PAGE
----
The importance of due diligence in farm purchases
The importance of thorough due diligence when purchasing a valuable farming property was recently emphasised by the High Court in Shabor Ltd v Graham.
In 2014 the purchaser, Shabor, bought a large sheep and beef farm in Waikato (Property).
The Property was advertised as being able to “comfortably winter 7,500 plus Stock Units with capacity for more”. Shabor wanted to develop the Property into a deer farm.
After inspecting the Property once, Shabor submitted an unconditional tender for $5,250,110.
The tender documents included what the Court called a “non-reliance clause” under the terms and conditions.
The non-reliance clause said words to the effect that the vendors did not warrant the accuracy of any advertising of the sale of the Property, or any statement made in relation to it, and that a purchaser would be deemed to have relied on his own judgment, and not relied on any representation made by the vendors.
Shabor’s tender was accepted and Shabor took possession in June 2014.
Shortly after taking possession, however, Shabor formed the view that the Property fell well short of being able to comfortably carry 7,500 stock units over winter.
Rather, Shabor’s view was that the Property could only carry around 5,500 (at most) stock units. Shabor claimed that, since taking over the Property, it had implemented a professionally recommended fertiliser programme and made a range of other improvements which had gradually lifted the Property’s carrying capacity.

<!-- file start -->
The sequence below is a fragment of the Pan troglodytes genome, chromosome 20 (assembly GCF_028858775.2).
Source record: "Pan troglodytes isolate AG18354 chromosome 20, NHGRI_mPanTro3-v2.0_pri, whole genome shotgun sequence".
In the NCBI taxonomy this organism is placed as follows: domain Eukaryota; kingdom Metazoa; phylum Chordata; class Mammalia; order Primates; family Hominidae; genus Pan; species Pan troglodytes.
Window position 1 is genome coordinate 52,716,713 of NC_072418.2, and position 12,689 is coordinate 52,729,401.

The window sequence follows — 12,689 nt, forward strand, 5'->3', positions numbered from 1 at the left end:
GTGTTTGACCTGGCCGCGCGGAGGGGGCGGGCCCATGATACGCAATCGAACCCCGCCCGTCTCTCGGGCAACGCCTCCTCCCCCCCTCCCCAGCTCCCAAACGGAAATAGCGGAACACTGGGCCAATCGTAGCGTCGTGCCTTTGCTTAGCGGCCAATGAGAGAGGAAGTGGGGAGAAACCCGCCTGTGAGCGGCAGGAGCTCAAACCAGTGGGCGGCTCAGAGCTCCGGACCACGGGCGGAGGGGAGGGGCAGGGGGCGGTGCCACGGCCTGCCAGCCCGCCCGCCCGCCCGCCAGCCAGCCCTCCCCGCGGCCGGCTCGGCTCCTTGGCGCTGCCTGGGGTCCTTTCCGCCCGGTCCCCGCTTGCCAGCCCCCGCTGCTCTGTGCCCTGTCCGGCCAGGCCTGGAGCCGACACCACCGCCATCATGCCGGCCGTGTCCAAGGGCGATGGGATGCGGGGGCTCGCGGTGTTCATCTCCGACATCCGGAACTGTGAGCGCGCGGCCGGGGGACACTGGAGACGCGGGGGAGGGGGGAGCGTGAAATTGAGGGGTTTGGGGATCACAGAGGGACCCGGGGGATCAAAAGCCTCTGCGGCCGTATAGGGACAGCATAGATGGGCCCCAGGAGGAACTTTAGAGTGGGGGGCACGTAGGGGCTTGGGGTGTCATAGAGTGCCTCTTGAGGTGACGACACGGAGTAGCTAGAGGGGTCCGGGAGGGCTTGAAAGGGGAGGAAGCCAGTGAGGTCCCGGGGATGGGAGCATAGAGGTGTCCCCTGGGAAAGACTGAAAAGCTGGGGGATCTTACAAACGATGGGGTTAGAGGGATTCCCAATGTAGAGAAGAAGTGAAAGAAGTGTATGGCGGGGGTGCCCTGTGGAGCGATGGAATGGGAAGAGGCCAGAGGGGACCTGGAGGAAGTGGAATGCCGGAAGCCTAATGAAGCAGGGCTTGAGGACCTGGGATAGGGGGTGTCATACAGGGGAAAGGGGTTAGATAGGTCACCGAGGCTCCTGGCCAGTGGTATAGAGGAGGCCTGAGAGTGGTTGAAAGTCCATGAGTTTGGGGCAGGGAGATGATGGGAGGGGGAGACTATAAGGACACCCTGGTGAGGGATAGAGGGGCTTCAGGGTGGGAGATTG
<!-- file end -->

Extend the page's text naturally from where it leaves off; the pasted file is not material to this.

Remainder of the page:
However, by the time of the Court hearing, and despite spending many hundreds of thousands of dollars, Shabor alleged the Property was still not up to a carrying capacity of 7,500 stock units.
Shabor sued the vendors of the Property for pre-contractual misrepresentation, and for misleading and deceptive conduct pursuant to the Fair Trading Act 1985. Both claims focussed on the allegation that the representation in the written advertising that the Property could comfortably carry 7,500 stock units was false.
Shabor sought the funds it had expended (approximately $1 million) trying to lift the carrying capacity of the Property against the vendors.
Justice Fitzgerald found that, as at the time of sale, the Property could likely only carry 6,000 stock units, not the 7,500 stock units advertised.
With Shabor having proven that the vendors had misrepresented the stock carrying capacity of the Property, the Court then turned to consider whether Shabor had relied on this representation when purchasing the Property.
The vendors claimed that Shabor could not have relied on the stock carrying capacity as recorded in the written advertising because the non-reliance clause in the tender documents prevented Shabor from doing so. And so the Vendors said, Shabor’s claim against the vendors must fail.
Shabor denied this and said it had reasonably relied on the written advertising and the Vendors were liable to Shabor’s its loss.
The Court was required to determine whether it was “fair and reasonable” for the non-reliance clause to prevent Shabor claiming it had relied on the vendors’ written advertising and suffered loss because of that reliance.
In determining whether it would be fair and reasonable for the non-reliance clause to be effective, the Court had to have regard to all the circumstances of the case, including the subject matter and value of the transaction, the respective bargaining strengths of the parties, and whether any party was represented or advised by a lawyer at the time of the negotiations or at any other relevant time.